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Traditional Rulers Exhorted To Ensure Peace 

By Nformi Sonde Kinsai — Traditional rulers have been called to ensure that public peace and tranquility prevail amongst their subjects in the various communities under their jurisdiction. 
The call was made over the weekend by the National President of the Council of Traditional Rulers of Cameroon, Lamido Garga Alim Hayatou.

Hayatou, the Lamido of Garoua, who is also the Secretary of State in the Ministry of Public Health, was speaking during the third executive bureau meeting of the Council, which took place at the Yaounde Conference Centre on January 11.

He praised the traditional rulers for what he termed their active participation in the national life of the country, including politics as justified by their election or appointment into the National Assembly and the Senate. He talked of President Biya’s recognition of traditional rulers as auxiliary of the administration and his decision placing traditional rulers on a monthly allowance.

It should be recalled that in September 2013, Biya signed a decree awarding FCFA 200,000 to First Class Chiefs, FCFA 150,000 to Second Class Chiefs and FCFA 50,000 to Third Class Chiefs as monthly allowances. According to Hayatou, there are some 10,000 to 15,000 Third Class Chiefs in the country, who if paid the allowance, would go a long way to improve on the economy.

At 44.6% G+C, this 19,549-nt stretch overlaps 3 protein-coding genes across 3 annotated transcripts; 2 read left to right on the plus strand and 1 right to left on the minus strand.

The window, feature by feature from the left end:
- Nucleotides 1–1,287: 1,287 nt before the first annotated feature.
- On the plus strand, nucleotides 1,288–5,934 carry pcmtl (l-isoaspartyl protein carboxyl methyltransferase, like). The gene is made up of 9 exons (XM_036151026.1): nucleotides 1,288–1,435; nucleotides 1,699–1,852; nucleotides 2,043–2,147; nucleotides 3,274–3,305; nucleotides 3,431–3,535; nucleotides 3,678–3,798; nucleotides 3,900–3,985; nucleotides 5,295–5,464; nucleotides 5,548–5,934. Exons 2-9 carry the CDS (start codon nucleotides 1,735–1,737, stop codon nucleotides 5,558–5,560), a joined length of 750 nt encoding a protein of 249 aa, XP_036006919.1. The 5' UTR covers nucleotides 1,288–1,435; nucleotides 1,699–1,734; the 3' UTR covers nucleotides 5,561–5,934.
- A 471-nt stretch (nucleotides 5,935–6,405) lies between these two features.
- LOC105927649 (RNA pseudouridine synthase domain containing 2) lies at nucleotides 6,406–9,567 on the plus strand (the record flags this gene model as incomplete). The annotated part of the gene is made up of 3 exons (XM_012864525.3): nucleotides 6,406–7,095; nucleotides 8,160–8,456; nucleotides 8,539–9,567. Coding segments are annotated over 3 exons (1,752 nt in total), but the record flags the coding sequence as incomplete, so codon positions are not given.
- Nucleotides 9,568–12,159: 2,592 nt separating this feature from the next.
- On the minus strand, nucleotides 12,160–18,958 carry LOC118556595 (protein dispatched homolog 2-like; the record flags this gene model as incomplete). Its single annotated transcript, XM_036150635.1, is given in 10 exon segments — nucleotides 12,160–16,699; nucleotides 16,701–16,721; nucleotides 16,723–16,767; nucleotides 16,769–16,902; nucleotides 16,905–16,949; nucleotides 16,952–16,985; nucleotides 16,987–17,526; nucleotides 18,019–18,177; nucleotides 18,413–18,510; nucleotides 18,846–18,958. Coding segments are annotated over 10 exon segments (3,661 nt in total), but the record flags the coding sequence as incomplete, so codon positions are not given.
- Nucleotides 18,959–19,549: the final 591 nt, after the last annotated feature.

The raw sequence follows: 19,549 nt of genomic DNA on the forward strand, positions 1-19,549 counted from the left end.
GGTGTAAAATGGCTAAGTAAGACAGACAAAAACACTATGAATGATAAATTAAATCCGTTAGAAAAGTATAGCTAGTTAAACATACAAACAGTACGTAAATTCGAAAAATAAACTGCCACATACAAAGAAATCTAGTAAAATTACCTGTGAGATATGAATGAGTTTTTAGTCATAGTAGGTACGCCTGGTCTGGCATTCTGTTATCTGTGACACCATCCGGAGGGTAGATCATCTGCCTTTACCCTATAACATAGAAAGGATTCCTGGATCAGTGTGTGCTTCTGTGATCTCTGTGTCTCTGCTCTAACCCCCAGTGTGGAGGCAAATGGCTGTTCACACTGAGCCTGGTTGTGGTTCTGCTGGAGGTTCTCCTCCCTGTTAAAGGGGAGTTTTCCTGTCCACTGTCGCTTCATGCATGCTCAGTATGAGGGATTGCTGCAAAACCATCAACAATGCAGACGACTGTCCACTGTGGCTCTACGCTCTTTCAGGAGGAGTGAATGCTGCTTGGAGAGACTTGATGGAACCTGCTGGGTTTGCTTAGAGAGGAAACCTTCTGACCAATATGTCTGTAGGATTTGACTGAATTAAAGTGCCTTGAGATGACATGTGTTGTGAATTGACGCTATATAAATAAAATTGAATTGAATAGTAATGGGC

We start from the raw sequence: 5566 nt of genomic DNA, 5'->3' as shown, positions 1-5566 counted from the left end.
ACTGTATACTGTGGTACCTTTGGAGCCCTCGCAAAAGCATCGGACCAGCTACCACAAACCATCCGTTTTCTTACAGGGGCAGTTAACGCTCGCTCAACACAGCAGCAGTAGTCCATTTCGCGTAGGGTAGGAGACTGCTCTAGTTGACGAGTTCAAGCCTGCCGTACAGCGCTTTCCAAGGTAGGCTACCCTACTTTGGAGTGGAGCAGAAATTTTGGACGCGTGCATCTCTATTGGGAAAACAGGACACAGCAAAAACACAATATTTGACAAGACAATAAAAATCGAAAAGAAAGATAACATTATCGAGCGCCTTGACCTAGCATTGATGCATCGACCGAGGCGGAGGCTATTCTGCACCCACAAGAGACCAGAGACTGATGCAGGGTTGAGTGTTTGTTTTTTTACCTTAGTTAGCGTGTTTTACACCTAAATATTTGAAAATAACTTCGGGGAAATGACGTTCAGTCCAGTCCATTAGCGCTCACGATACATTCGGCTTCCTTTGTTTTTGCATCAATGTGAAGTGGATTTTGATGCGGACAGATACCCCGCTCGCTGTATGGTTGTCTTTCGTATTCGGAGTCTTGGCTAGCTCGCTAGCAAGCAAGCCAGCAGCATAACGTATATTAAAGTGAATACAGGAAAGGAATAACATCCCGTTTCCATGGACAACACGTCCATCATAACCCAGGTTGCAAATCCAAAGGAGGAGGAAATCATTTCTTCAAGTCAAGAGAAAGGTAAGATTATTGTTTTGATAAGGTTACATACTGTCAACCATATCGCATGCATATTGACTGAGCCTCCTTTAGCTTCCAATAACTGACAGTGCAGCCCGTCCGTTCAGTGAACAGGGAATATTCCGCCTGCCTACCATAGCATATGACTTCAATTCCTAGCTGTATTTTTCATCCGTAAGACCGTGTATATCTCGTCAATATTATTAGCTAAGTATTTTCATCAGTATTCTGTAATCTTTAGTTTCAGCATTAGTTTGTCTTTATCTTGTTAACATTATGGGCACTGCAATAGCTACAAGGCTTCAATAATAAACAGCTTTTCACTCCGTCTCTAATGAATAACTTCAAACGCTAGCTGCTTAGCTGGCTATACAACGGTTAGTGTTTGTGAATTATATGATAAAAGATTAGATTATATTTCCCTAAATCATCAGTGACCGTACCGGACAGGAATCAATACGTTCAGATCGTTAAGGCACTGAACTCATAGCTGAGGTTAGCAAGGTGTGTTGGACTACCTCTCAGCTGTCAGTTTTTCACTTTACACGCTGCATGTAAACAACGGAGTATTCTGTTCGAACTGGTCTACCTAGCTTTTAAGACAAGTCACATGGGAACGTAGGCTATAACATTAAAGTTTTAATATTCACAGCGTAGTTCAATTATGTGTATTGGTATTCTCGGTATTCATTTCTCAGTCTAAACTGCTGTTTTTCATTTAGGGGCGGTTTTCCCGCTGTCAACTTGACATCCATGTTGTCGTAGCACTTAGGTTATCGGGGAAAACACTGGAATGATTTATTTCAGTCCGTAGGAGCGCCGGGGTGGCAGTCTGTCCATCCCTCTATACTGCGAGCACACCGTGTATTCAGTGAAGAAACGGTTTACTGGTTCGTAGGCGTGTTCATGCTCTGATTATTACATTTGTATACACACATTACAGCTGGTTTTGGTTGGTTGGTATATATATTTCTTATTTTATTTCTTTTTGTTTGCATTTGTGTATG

Hayatou maintained that for society to function in cohesion, peace must reign. According to him, their greatest support to the Head of State would be to instill peace in the community. He reminded the members that the Council promotes peace, initiates projects and activities for the benefit of the population. On the importance of traditional rulers in the administrative chain, Hayatou cited public health campaigns such as vaccination campaigns and the fight against epidemics.

He also mentioned the role traditional rulers could play in stemming early marriages in some communities. Meanwhile, the Executive Secretary of the Council, Fon Isaac Chafah XI, said their biggest ambition now is to build a befitting secretariat for the Council in Yaounde. Going by him, since the creation of the Council in 2010, traditional rulers championed the recent debate on land reforms.

“To preserve our cultural patrimony, we signed a convention with the Ministry of Arts and Culture and the project would get to its execution phase this year. It is not a mistake when you hear that the Head of State has signed a decree allocating allowances to traditional rulers. It is because we worked towards that. When you have traditional rulers represented at the Senate, it is as a result of the work of the National Council,” he said.

The Vice Prime Minister at the Presidency in charge of the National Assembly and the Senate, Amadou Ali, used the occasion to present a paper on the bi-cameral nature of the Assembly.
He traced the evolution Cameroon’s National Assembly from the colonial period right to the present Upper and Lower Houses.

First published in The Post print edition no 01496

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